Poll: Stricter gun laws would not have stopped Navy Yard shooter

Posted at 10:07 AM, Oct 02, 2013
and last updated 2013-10-02 10:07:28-04

WASHINGTON (CNN) — Support for background checks for all gun-buyers remains high, but more than six in 10 American voters say tougher gun laws would not have prevented last month’s Washington Navy Yard Shooting, according to a new poll.

The Quinnipiac University survey released Wednesday also indicates two-thirds of voters support Starbucks’ recent request for customers not to bring guns into their stores.

The gun control debate saw renewed attention in last month after Colorado voters recalled two Democratic state senators who supported the state’s unpopular new gun laws, and after a gunman killed 12 people at the Navy Yard in a deadly mass shooting.

Also in September, Starbucks CEO Howard Schultz publicly asked gun owners not to bring their weapons when they buy their coffee, even though the company has policy of allowing them to do so where permitted by state law. Schultz made the announcement after a group of gun owners announced plans online for a “Starbucks Appreciation Day” in recognition of the chain’s policy, sparking a PR nightmare for the company.

Gun control also came up in Missouri, where lawmakers failed to override governor’s veto on a bill that would have let residents own a machine gun, and in Iowa, where people who are legally blind were granted permits to buy and carry firearms.

Among the 66% who support Schultz’s plea, 52% live in gun households, according to the survey. Fifteen percent say the request makes them more likely to go to Starbucks for coffee, while 11% say less likely and 72% it doesn’t make a difference.

As for gun control laws, a slight majority of voters support stricter firearm regulations, 54%-41%. Zooming in to just voters who live in gun households, the number flips; 56% oppose new laws, while 40% favor them.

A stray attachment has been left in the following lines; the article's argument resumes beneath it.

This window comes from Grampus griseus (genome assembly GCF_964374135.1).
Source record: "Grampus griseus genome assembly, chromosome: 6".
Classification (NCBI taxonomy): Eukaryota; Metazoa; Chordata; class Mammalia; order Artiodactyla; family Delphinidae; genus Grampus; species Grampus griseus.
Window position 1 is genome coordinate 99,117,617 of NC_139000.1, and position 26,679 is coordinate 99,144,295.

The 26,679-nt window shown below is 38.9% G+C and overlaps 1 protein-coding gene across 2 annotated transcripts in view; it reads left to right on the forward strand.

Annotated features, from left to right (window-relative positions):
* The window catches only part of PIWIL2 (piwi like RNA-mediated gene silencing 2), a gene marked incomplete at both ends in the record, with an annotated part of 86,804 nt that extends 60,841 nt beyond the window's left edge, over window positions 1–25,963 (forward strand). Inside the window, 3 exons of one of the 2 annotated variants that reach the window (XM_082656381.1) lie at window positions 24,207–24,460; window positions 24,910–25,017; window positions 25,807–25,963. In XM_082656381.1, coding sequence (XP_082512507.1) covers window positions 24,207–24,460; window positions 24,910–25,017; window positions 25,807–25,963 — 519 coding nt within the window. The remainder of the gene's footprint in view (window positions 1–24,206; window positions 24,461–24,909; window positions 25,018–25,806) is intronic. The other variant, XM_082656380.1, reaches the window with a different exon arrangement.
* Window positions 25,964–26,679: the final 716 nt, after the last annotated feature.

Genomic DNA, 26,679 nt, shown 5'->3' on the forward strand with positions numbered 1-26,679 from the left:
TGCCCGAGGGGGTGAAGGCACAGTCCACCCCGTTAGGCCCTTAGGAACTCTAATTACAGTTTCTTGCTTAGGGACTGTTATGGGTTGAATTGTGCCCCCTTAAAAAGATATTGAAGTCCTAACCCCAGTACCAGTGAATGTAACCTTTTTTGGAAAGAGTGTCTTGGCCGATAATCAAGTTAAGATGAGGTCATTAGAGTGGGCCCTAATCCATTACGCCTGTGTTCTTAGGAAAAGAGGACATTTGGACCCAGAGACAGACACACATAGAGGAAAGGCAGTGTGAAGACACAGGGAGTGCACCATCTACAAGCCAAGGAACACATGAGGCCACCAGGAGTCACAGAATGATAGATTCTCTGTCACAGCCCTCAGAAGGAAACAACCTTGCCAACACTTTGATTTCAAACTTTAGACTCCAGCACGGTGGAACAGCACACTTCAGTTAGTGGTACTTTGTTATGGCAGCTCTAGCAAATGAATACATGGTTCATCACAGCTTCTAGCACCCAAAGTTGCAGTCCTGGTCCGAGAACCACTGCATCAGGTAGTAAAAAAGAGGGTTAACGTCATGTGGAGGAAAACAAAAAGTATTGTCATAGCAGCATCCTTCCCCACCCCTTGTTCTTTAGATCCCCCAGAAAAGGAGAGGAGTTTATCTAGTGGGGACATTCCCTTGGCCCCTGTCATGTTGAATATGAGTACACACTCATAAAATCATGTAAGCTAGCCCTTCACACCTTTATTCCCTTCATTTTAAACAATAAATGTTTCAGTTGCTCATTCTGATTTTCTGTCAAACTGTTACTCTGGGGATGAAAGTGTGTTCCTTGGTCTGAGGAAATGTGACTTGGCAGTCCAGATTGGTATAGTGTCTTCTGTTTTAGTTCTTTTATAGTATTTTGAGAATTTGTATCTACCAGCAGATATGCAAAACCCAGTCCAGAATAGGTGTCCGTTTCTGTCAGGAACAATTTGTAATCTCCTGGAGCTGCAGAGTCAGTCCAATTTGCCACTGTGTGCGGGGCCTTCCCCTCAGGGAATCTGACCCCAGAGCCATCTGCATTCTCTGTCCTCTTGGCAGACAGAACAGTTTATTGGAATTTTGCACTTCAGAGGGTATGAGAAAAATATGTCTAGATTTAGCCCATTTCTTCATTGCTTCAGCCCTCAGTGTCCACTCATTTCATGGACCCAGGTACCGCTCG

While the September 16 Navy Yard shooting briefly amplified the gun control debate, calls for new laws quickly quieted down as Congress became more consumed with trying to avert the government shutdown.

“Americans somewhat favor more gun control but more than three in five say stricter gun control would not have stopped the Washington Navy Yard shooter,” said Peter A. Brown, assistant director of the Quinnipiac University Polling Institute.

Meanwhile, support for background checks for all gun-buyers still remains sky-high at 89%, essentially unchanged from several Quinnipiac polls conducted after the Sandy Hook elementary school shooting in December that left 20 children and six adults killed.

Among those who favor background checks, 88% live in gun households, according to the survey.

Despite the strong public support, the Senate fell short of the votes needed to proceed with gun legislation in April that would have required background checks for firearm purchases online and at gun shows.

Quinnipiac surveyed 1,497 registered voters by telephone from September 23-29. The poll has a sampling error of plus or minus 2.5 percentage points.

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